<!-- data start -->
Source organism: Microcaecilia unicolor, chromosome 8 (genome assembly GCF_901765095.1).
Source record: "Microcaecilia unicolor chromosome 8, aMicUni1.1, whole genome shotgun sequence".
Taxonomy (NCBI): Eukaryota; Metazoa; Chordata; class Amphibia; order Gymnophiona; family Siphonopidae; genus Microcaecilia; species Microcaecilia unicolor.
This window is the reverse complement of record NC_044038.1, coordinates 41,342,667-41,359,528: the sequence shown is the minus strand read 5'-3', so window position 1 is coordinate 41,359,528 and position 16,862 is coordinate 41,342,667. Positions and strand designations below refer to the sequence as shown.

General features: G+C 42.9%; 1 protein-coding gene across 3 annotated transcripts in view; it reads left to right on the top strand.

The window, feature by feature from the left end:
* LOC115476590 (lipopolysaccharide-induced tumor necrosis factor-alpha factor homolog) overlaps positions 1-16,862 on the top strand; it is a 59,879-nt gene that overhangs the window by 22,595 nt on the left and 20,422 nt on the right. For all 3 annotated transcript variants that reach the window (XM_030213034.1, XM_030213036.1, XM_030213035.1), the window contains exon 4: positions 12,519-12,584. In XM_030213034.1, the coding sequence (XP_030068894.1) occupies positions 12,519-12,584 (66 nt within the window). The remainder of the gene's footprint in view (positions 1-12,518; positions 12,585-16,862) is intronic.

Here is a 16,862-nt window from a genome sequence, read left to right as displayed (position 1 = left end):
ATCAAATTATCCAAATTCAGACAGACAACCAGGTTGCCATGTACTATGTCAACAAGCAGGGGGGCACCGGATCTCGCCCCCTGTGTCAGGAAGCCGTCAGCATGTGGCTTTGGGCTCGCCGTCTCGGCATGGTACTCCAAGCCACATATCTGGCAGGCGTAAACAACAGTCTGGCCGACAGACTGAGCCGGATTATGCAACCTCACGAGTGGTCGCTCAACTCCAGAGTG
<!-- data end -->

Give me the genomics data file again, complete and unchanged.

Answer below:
Source organism: Microcaecilia unicolor, chromosome 8 (genome assembly GCF_901765095.1).
Source record: "Microcaecilia unicolor chromosome 8, aMicUni1.1, whole genome shotgun sequence".
Taxonomy (NCBI): Eukaryota; Metazoa; Chordata; class Amphibia; order Gymnophiona; family Siphonopidae; genus Microcaecilia; species Microcaecilia unicolor.
This window is the reverse complement of record NC_044038.1, coordinates 41,342,667-41,359,528: the sequence shown is the minus strand read 5'-3', so window position 1 is coordinate 41,359,528 and position 16,862 is coordinate 41,342,667. Positions and strand designations below refer to the sequence as shown.

General features: G+C 42.9%; 1 protein-coding gene across 3 annotated transcripts in view; it reads left to right on the top strand.

The window, feature by feature from the left end:
* LOC115476590 (lipopolysaccharide-induced tumor necrosis factor-alpha factor homolog) overlaps positions 1-16,862 on the top strand; it is a 59,879-nt gene that overhangs the window by 22,595 nt on the left and 20,422 nt on the right. For all 3 annotated transcript variants that reach the window (XM_030213034.1, XM_030213036.1, XM_030213035.1), the window contains exon 4: positions 12,519-12,584. In XM_030213034.1, the coding sequence (XP_030068894.1) occupies positions 12,519-12,584 (66 nt within the window). The remainder of the gene's footprint in view (positions 1-12,518; positions 12,585-16,862) is intronic.

Here is a 16,862-nt window from a genome sequence, read left to right as displayed (position 1 = left end):
ATCAAATTATCCAAATTCAGACAGACAACCAGGTTGCCATGTACTATGTCAACAAGCAGGGGGGCACCGGATCTCGCCCCCTGTGTCAGGAAGCCGTCAGCATGTGGCTTTGGGCTCGCCGTCTCGGCATGGTACTCCAAGCCACATATCTGGCAGGCGTAAACAACAGTCTGGCCGACAGACTGAGCCGGATTATGCAACCTCACGAGTGGTCGCTCAACTCCAGAGTG